Drago the Dragon launches his new road safety book

Firefighters will read Edward Feild Primary School students 'Drago Learns About Road Safety' from 1.45pm on Tuesday 6 May at the Bicester Road school and also give pupils a talk about the importance of being road aware, which will include information about why it is so important to stop, look and listen before crossing a road.

Each child will then be presented with a copy of the book along with road safety advice for their parents. Under supervision the children will also mark a safe pedestrian route to their school with Drago's footprints.

Drago and Dolly

The new book's plot sees Drago and best friend Dolly excited on their way to school about an upcoming zoo trip. They see friends and rush into the road without looking, resulting in injury and a visit to hospital.

The new book will be available from county council libraries to borrow and to schools. It will also be distributed at events and talks organised by Oxfordshire Fire and Rescue Service.

Educating from an early age

Stuart Garner, Oxfordshire County Council's Fire and Rescue Service's Home and Community Safety Manager, and Mick Clarke, Oxfordshire County Council's Fire and Rescue Service's Road Safety Manager, will be at Edward Feild Primary for the book launch.

Mr Garner said: "It is vitally important to start educating children from an early age about all aspects of staying safe from the hazards presented by fires and roads, and our Drago the Dragon book series does just that.

"We have had excellent feedback from parents and youngsters about our Drago the Dragon books - knowledge, skills and attitudes children learn during their early years tend to influence their future activities and decisions about how to remain safe as possible."

Education in a fun child-friendly way

Drago the Dragon was created to help educate local youngsters about how to be more fire and road safe in a fun, colourful and attractive way. So far he has appeared in three books.

There is also a Drago section on the 365alive website containing safety tips and activities for a younger audience including colouring sheets, games, masks and puppets.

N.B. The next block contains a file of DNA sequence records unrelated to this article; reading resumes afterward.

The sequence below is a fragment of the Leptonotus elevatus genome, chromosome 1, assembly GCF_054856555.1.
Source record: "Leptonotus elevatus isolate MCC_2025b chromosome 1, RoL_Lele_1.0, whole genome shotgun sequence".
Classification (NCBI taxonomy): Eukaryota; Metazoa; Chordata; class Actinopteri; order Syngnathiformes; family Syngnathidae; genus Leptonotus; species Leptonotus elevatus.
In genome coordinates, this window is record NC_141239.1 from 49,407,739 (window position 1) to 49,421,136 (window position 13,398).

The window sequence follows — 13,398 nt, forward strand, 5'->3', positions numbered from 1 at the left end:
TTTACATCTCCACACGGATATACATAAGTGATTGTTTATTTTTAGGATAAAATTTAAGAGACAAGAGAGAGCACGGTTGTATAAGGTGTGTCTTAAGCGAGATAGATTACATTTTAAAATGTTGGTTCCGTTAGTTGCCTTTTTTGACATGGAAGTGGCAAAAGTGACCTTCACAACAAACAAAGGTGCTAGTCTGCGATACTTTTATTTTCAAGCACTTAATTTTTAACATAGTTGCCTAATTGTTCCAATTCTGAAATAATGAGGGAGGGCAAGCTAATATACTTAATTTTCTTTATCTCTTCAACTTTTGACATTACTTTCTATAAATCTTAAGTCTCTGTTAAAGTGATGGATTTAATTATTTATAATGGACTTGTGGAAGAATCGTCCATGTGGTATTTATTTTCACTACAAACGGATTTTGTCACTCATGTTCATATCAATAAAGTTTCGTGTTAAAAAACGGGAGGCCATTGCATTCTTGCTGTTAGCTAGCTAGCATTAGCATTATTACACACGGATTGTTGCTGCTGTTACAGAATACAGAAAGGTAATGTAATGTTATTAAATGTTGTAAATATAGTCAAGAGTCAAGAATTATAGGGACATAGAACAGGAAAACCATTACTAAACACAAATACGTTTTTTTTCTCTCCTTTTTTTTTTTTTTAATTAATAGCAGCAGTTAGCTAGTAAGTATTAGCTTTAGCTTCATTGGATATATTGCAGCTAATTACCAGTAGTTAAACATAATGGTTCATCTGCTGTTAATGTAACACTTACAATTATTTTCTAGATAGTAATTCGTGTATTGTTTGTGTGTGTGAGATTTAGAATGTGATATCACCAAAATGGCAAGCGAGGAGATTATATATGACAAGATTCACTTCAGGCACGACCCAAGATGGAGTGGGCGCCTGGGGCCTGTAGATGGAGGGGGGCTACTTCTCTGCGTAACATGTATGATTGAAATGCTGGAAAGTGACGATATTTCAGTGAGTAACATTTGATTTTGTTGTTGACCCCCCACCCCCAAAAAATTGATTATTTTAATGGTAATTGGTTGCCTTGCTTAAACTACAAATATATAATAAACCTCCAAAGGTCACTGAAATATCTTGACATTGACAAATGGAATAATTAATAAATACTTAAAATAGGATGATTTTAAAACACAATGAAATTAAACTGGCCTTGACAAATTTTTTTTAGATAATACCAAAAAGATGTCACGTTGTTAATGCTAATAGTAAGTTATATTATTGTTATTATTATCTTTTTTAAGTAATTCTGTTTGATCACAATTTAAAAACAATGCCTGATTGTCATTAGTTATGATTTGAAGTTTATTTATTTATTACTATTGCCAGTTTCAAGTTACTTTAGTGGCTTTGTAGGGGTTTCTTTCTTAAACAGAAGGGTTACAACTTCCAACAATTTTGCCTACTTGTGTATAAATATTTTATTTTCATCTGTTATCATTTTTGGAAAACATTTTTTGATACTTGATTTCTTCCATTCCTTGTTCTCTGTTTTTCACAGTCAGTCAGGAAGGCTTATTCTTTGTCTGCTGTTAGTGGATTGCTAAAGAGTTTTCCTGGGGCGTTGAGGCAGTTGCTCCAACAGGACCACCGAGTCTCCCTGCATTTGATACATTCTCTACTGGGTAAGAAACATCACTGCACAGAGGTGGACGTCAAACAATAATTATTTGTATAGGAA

365alive is a programme designed to help prevent incidents through education.


Parents are also being encouraged by the Fire and Rescue Service to take their children to the roadside for practical training, allowing youngsters to make their own decisions and what they see and hear via questioning.

Advice on how to do this is available through Footsteps, a guide for parents produced by the county council road safety team. Free copies are available from schools and via 365alive.

Mr Clarke said: “I would like to encourage parents when they are out walking with their child to ask questions about what they are seeing and hearing at the roadside. Your journey may take a little longer but the roadside is the only place your child can learn to develop their skills.”

“Ask your child to choose a good place to cross the road and ask why they have made that decision.  If your child forgets or does something wrong, encourage them by giving them hints and ask them questions so they can work out what they should be doing.”

Number of road accidents in Oxfordshire involving children

AGE GROUP (Severity for pedestrian casualties)


0 to 4yrs (Killed or seriously injured)


0 to 4yrs (Slight injury)


5yrs to 9yrs (Killed or seriously injured)


5yrs to 9yrs (Slight injury)


10yrs to 15yrs (Killed or seriously injured)


10yrs to 15yrs (Slight injury)



The top five causes of child pedestrian road traffic collision casualties are:

  1. Pedestrian failed to look properly
  2. Crossed, masked by stationary/parked vehicle  (driver doesn’t see a pedestrian as they are masked from view by a stationary or parked vehicle)
  3. Careless/Reckless/In a hurry
  4. Pedestrian failed to judge vehicles path or speed
  5. Stationary or parked vehicle (where a pedestrian steps out between a stationary or parked vehicle).